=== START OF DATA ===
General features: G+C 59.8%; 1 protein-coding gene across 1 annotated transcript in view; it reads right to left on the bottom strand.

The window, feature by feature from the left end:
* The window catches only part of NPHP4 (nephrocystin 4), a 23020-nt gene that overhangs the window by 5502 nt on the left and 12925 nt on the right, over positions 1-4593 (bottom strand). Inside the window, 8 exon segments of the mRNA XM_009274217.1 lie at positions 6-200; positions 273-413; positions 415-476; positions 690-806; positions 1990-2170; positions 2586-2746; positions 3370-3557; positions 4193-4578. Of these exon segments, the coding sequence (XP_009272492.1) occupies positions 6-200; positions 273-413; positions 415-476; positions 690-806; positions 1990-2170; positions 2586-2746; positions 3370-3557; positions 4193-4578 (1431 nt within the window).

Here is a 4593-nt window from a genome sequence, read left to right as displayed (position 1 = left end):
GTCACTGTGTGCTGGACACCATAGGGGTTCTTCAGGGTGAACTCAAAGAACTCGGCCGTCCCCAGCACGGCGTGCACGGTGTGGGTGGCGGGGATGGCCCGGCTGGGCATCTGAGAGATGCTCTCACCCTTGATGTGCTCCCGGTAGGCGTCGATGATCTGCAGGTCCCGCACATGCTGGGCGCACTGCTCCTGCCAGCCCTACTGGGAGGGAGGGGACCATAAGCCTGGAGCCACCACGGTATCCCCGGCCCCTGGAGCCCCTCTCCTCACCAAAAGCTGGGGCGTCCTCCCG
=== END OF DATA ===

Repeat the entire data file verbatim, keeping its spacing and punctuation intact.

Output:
General features: G+C 59.8%; 1 protein-coding gene across 1 annotated transcript in view; it reads right to left on the bottom strand.

The window, feature by feature from the left end:
* The window catches only part of NPHP4 (nephrocystin 4), a 23020-nt gene that overhangs the window by 5502 nt on the left and 12925 nt on the right, over positions 1-4593 (bottom strand). Inside the window, 8 exon segments of the mRNA XM_009274217.1 lie at positions 6-200; positions 273-413; positions 415-476; positions 690-806; positions 1990-2170; positions 2586-2746; positions 3370-3557; positions 4193-4578. Of these exon segments, the coding sequence (XP_009272492.1) occupies positions 6-200; positions 273-413; positions 415-476; positions 690-806; positions 1990-2170; positions 2586-2746; positions 3370-3557; positions 4193-4578 (1431 nt within the window).

Here is a 4593-nt window from a genome sequence, read left to right as displayed (position 1 = left end):
GTCACTGTGTGCTGGACACCATAGGGGTTCTTCAGGGTGAACTCAAAGAACTCGGCCGTCCCCAGCACGGCGTGCACGGTGTGGGTGGCGGGGATGGCCCGGCTGGGCATCTGAGAGATGCTCTCACCCTTGATGTGCTCCCGGTAGGCGTCGATGATCTGCAGGTCCCGCACATGCTGGGCGCACTGCTCCTGCCAGCCCTACTGGGAGGGAGGGGACCATAAGCCTGGAGCCACCACGGTATCCCCGGCCCCTGGAGCCCCTCTCCTCACCAAAAGCTGGGGCGTCCTCCCG